I) Leggiero, Jane: Afrobeat for the 21st Century: "The Superpowers" in Boston

Afrobeat is infused with political and social ramifications. The genre came into being as Nigeria struggled to assert a new identity after gaining independence from colonial status. The music was pioneered by Fela Kuti, and is generally described as a fusion of traditional African styles, American and European jazz, funk, and the Nigerian genre of highlife. Often associated with issues of African identity, diaspora, and social protest, the music has also been embraced around the world by musicians of non-African descent. One such group is The Superpowers, a Boston, Massachusetts based band that describes their sound as "21st Century Afrobeat." While acknowledging that Fela's music is their primary influence, the band seeks to create something new out of the diverse musical styles confronting them on a daily basis. Given that social activism is a traditional feature of Afrobeat, a unique challenge facing the group is their lack of a vocalist. With no singer to relay a text, the group has found other ways of spreading their message of optimism and social change. In this paper, I will first present a history of the genre of Afrobeat in order to provide a backdrop to show how the music of The Superpowers fits (and does not fit) within that tradition. Next, I have looked at the band itself and their music, by observing performances and discussions with the band's leader, Adam Clark.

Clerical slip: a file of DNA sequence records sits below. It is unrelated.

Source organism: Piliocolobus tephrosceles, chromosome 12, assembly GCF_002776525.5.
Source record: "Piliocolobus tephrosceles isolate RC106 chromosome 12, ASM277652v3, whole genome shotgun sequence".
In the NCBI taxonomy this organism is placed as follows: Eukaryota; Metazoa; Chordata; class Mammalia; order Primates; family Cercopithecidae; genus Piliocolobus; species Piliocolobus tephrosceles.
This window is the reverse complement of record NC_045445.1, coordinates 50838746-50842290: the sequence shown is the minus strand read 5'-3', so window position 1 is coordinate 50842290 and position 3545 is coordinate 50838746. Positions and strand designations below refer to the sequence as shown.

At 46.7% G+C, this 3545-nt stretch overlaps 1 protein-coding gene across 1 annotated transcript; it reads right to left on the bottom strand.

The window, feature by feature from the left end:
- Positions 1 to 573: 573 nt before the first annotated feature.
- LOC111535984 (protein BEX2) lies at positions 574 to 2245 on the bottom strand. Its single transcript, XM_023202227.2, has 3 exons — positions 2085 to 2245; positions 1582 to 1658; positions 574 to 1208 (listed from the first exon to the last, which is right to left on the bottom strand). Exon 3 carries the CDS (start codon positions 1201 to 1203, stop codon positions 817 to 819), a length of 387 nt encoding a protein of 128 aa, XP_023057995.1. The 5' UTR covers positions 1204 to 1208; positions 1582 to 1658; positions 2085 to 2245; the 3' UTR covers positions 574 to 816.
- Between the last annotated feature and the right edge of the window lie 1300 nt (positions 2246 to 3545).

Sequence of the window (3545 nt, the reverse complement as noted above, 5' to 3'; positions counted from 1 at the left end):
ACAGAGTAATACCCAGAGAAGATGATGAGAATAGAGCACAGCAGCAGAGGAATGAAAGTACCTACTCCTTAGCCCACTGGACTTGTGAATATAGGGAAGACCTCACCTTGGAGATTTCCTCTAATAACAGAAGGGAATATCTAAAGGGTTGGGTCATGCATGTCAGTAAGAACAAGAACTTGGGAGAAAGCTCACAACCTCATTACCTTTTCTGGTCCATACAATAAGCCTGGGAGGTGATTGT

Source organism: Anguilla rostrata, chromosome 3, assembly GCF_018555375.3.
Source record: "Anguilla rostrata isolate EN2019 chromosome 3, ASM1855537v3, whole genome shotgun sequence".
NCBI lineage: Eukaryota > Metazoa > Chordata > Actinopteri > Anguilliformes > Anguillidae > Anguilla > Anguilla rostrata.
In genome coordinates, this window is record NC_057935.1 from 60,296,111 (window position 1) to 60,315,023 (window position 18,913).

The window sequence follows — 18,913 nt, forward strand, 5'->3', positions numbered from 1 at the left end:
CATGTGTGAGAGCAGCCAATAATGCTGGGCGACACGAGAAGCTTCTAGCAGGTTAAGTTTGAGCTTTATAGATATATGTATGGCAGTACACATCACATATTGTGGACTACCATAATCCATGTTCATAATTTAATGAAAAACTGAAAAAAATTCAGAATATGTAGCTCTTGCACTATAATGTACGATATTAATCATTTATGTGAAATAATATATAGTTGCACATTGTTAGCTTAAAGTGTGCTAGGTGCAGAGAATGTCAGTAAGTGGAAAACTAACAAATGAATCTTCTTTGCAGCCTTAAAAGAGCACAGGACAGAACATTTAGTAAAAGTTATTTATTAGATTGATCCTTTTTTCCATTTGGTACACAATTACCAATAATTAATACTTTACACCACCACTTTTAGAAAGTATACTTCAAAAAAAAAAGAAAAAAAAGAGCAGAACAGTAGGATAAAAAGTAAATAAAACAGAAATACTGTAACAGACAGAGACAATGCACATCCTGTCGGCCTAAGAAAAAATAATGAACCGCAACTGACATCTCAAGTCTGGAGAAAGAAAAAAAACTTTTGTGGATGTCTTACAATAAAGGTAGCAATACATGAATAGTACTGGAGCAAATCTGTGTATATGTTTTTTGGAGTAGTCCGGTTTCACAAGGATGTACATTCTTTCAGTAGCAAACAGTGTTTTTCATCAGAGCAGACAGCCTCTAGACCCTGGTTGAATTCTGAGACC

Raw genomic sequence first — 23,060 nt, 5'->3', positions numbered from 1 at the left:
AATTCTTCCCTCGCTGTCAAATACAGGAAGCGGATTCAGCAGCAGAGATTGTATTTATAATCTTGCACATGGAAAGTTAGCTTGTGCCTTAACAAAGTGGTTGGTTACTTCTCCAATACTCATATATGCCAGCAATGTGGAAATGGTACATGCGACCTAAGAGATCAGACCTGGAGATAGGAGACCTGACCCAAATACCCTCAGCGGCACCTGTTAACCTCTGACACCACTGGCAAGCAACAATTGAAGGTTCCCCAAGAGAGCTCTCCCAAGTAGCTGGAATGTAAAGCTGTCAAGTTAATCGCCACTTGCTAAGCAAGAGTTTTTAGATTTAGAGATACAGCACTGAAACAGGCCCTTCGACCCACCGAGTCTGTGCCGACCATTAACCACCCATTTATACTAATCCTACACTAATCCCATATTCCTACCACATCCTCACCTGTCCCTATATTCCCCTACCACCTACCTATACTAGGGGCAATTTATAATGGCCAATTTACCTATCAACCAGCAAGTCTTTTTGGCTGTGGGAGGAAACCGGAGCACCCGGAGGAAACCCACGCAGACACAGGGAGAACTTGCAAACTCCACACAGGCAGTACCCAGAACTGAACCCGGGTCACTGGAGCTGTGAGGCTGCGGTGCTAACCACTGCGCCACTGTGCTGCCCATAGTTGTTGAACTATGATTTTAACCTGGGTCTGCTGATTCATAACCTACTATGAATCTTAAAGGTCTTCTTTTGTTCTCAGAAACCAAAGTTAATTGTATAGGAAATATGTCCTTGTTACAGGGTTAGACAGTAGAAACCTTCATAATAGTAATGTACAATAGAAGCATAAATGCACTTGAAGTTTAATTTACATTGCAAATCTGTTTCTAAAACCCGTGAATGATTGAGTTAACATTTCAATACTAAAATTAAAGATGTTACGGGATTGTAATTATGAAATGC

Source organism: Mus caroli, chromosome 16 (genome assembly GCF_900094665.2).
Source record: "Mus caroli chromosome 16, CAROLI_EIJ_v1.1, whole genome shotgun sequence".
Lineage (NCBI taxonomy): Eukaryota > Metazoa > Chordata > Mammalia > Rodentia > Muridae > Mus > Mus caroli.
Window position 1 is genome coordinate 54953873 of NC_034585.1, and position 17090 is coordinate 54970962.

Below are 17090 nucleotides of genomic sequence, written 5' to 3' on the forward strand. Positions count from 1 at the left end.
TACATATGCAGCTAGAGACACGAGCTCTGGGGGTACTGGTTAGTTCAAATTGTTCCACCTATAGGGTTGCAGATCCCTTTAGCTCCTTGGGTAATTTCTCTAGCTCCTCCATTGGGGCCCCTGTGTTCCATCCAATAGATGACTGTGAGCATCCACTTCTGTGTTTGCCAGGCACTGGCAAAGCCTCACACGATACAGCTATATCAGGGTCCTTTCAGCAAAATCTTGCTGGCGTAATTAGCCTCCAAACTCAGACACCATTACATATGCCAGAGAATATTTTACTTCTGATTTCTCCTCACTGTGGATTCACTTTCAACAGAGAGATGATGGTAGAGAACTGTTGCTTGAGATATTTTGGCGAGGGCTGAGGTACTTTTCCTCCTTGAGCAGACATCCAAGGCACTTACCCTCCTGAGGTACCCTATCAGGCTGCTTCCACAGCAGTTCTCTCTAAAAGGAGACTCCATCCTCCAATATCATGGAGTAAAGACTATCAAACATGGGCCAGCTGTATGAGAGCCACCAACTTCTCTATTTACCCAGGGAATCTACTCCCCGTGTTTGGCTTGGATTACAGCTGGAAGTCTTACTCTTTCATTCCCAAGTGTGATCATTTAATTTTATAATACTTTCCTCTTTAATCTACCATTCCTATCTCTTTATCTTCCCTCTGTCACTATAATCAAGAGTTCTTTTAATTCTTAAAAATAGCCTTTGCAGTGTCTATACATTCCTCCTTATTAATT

J) Liu, Yi: A Qualitative Study of a Chinese Dulcimer Ensemble in Boston

A qualitative study was conducted examining the interplay between traditional cultural authenticity and, hybridity, cultural identity, and diaspora as experienced by the director and students of the Boston Chinese Dulcimer Ensemble. Through interviewing the director, Professor Zheng Zhentian, and his students who are all 1st generation American-born Chinese it was found that there is a general sense that cultural identity is strengthened when aspects of ancestral musical tradition is combined with traditions of music they currently experience; resulting in yet new genre of music.

K) Yennior, Erica: A Mingling of Musical Hybrids: Ethio-Jazz and Boston’s Either/Orchestra

Over the last ten years, the ten-piece Boston-based jazz ensemble Either/Orchestra has embarked on an interesting musical journey, playing a style of music known as “Ethio-Jazz”. This term was coined by renowned Ethiopian musician Mulatu Astatke to describe his fusion of traditional Ethiopian melodies with American jazz. The Either/Orchestra has performed and recorded its own interpretations of Ethio-Jazz pieces, and collaborated with many well-known Ethiopian musicians. This study explores this unique musical collaboration by first outlining the characteristics of Ethio-Jazz, then presenting a brief description of the Either/Orchestra and the circumstances that led to the inclusion of Ethio-Jazz selections in the group’s repertoire. Finally, the study will, through song analysis, investigate the ways in which the Either/Orchestra has adapted Ethiopian musical traditions to fit their repertoire. Three specific models emerge, the performance of the pre-existing Ethio-Jazz arrangements of Mulatu Astatke, the creation of new arrangements of traditional and popular Ethiopian songs in the Ethio-Jazz style, and original compositions by band members that have been influenced by the Ethiopian musical styles.